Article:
In This Corner of the World (2016)

Review #1,467

Director:  Sunao Katabuchi
Cast:  Non, Megumi Han, Yoshimasa Hosoya
Plot:  Set in Hiroshima during World War II, an eighteen-year-old girl gets married, and now has to prepare food for her new family despite the rationing and lack of supplies.  As she struggles with the daily loss of life's amenities, she still has to maintain the will to live.

Genre:  Animation / Drama 
Awards:  Won Jury Prize (Annecy)
Runtime:  128 mins 
Rating:  PG13 for thematic elements including war-related images
International Sales:  Animatsu
Singapore Distributor:  Encore Films & Golden Village Pictures

If last year’s Your Name (2016), by Makoto Shinkai, was the hit Japanese anime everyone wanted to see, there is also another lesser-exposed work of good standing that should whet your appetite, namely In This Corner of the World, which recently won the Jury Prize for feature filmmaking at the prestigious Annecy International Animation Festival.  

Directed by Sunao Katabuchi, whom I must admit I’m unfamiliar with, World is a slice-of-life anime with generous sprinkles of imaginative visual flourishes that very much express the inner workings—and innocence—of an artistically-inclined girl who marries into another family as a young woman.  Her name is Suzu, and she and the myriad of characters that we will come across, live in the cousin cities of Hiroshima and Kure.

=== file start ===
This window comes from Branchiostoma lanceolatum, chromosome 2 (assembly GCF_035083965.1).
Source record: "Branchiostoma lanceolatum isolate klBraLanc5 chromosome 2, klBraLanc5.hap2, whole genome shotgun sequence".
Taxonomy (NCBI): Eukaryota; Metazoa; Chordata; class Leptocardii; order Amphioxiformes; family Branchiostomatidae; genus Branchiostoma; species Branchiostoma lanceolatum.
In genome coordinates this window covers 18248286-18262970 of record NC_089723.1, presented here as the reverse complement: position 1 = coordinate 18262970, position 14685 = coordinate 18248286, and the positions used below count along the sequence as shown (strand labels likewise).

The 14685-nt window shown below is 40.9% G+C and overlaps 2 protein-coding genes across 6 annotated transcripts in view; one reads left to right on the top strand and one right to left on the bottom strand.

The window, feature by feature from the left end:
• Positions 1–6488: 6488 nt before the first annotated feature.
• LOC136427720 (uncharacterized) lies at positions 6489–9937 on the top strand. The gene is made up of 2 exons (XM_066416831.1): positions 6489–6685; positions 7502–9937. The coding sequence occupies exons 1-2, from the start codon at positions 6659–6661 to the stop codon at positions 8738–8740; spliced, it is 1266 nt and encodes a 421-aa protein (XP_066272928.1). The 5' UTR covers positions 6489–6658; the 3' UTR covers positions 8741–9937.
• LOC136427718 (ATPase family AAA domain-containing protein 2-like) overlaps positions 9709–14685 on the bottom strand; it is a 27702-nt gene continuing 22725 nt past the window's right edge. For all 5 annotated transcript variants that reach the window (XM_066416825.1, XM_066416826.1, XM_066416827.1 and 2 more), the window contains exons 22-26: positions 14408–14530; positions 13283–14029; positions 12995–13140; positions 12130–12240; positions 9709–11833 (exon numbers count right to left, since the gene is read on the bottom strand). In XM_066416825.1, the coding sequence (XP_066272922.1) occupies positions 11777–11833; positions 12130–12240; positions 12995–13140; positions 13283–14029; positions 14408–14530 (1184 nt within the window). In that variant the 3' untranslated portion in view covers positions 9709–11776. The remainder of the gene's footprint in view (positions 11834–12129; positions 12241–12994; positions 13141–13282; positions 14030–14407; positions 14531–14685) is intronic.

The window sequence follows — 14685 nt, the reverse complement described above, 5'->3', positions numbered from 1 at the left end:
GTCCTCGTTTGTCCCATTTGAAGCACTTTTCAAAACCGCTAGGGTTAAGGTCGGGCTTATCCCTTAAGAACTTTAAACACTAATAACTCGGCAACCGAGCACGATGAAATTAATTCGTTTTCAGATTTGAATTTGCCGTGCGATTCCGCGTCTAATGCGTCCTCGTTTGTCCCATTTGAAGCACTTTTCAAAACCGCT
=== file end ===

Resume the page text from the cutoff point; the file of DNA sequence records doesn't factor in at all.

It is 1944.  The 18-year old Suzu has moved from Hiroshima to Kure into another family.  As a housewife, she does her job dutifully.  She’s welcomed by her new family, except for her sister-in-law, who looks down on her measly domestic skills.  On several occasions, she rekindles her passion for drawing, but mostly she lives a quiet life of peace, despite a longing to go back to her old home in Hiroshima.  

The backdrop of WWII, seemingly distant, comes closer to Kure with every passing month.  Air raids become more frequent, and Katabuchi acknowledges this sense of historical inevitability—the foreboding spectre of war coming to alter forever the lives of its characters—by providing dates at the start of each new sequence.  Of course, we as viewers bear the burden of the knowledge of the Hiroshima atomic bombing on 6 August 1945.  

World leads up to that devastating day, though credit to Katabuchi who doesn’t dwell on the wanton destruction and immense suffering in a sensationalistic way, but rather depicting it almost like an afterthought.  The focus is always on Suzu, and how in her corner of the world, she hopes to continue daydreaming about the past, and move on with life, despite the circumstances.  

Katabuchi’s work is a life-affirming tale of family, elegiac in ways that try to suppress a depressing story within its aching beauty.  It is sometimes meandering like artsy fartsy films do, perhaps to its credit, because World is such an exquisite hand-drawn anime that you need to slow yourself down to its pace to work yourself into its f(l)avour.  

Verdict:  A beautiful, elegiac, yet life-affirming tale of family, with the foreboding spectre of war haunting the lives of the characters.  





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